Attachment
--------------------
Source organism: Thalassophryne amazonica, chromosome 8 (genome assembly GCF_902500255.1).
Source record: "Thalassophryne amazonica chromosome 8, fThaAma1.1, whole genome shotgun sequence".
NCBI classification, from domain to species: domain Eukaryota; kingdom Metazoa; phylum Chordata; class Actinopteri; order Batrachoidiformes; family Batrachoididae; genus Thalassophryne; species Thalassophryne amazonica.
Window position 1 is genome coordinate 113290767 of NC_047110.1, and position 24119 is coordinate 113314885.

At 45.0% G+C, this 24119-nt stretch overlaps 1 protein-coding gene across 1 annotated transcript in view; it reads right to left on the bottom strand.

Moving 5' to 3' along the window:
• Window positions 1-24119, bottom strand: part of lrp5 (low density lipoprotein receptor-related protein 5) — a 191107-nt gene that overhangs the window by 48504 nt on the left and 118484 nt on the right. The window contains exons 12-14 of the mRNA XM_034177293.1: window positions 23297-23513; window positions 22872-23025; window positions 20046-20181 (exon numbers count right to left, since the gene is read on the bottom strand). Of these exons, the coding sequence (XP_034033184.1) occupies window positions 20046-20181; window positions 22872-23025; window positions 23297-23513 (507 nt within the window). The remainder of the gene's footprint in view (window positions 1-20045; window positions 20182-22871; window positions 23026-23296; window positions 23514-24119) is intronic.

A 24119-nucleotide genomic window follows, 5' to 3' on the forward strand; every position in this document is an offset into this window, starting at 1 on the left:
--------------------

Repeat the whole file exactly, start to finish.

Source organism: Thalassophryne amazonica, chromosome 8 (genome assembly GCF_902500255.1).
Source record: "Thalassophryne amazonica chromosome 8, fThaAma1.1, whole genome shotgun sequence".
NCBI classification, from domain to species: domain Eukaryota; kingdom Metazoa; phylum Chordata; class Actinopteri; order Batrachoidiformes; family Batrachoididae; genus Thalassophryne; species Thalassophryne amazonica.
Window position 1 is genome coordinate 113290767 of NC_047110.1, and position 24119 is coordinate 113314885.

At 45.0% G+C, this 24119-nt stretch overlaps 1 protein-coding gene across 1 annotated transcript in view; it reads right to left on the bottom strand.

Moving 5' to 3' along the window:
• Window positions 1-24119, bottom strand: part of lrp5 (low density lipoprotein receptor-related protein 5) — a 191107-nt gene that overhangs the window by 48504 nt on the left and 118484 nt on the right. The window contains exons 12-14 of the mRNA XM_034177293.1: window positions 23297-23513; window positions 22872-23025; window positions 20046-20181 (exon numbers count right to left, since the gene is read on the bottom strand). Of these exons, the coding sequence (XP_034033184.1) occupies window positions 20046-20181; window positions 22872-23025; window positions 23297-23513 (507 nt within the window). The remainder of the gene's footprint in view (window positions 1-20045; window positions 20182-22871; window positions 23026-23296; window positions 23514-24119) is intronic.

A 24119-nucleotide genomic window follows, 5' to 3' on the forward strand; every position in this document is an offset into this window, starting at 1 on the left: